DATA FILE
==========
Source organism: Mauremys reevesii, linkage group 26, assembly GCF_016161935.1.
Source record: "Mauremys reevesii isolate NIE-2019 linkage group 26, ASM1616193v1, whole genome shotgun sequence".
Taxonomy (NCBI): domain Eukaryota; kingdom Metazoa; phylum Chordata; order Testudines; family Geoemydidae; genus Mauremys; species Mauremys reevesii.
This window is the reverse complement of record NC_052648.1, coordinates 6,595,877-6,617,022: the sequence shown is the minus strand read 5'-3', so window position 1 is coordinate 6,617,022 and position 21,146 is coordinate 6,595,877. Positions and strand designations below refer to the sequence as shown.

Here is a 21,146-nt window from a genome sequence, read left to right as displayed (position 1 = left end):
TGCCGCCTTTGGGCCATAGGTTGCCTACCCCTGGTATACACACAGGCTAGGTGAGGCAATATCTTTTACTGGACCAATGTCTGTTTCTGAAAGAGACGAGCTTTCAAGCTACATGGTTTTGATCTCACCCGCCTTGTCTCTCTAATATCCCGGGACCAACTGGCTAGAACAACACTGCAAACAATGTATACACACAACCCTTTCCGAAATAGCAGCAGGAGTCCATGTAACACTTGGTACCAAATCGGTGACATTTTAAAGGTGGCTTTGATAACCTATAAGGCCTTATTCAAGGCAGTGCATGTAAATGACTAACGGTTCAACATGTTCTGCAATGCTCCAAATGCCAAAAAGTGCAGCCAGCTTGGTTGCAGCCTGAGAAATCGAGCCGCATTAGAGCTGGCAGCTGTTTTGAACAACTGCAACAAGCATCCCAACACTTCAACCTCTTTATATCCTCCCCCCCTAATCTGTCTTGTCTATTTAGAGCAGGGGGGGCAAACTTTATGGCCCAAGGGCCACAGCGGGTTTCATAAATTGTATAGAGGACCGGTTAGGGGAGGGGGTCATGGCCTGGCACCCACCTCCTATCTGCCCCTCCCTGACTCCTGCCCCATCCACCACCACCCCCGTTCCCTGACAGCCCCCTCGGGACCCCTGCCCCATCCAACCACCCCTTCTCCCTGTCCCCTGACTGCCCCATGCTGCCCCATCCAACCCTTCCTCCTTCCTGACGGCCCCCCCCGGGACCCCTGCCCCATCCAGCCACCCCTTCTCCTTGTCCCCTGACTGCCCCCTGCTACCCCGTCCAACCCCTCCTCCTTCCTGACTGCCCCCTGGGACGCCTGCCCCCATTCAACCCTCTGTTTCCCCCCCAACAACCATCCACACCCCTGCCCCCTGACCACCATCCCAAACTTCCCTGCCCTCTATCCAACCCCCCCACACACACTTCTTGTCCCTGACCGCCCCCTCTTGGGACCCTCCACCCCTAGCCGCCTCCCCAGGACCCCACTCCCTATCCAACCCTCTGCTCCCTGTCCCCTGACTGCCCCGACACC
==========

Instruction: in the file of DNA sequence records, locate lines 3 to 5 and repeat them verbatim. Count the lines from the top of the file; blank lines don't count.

Taxonomy (NCBI): domain Eukaryota; kingdom Metazoa; phylum Chordata; order Testudines; family Geoemydidae; genus Mauremys; species Mauremys reevesii.
This window is the reverse complement of record NC_052648.1, coordinates 6,595,877-6,617,022: the sequence shown is the minus strand read 5'-3', so window position 1 is coordinate 6,617,022 and position 21,146 is coordinate 6,595,877. Positions and strand designations below refer to the sequence as shown.

Here is a 21,146-nt window from a genome sequence, read left to right as displayed (position 1 = left end):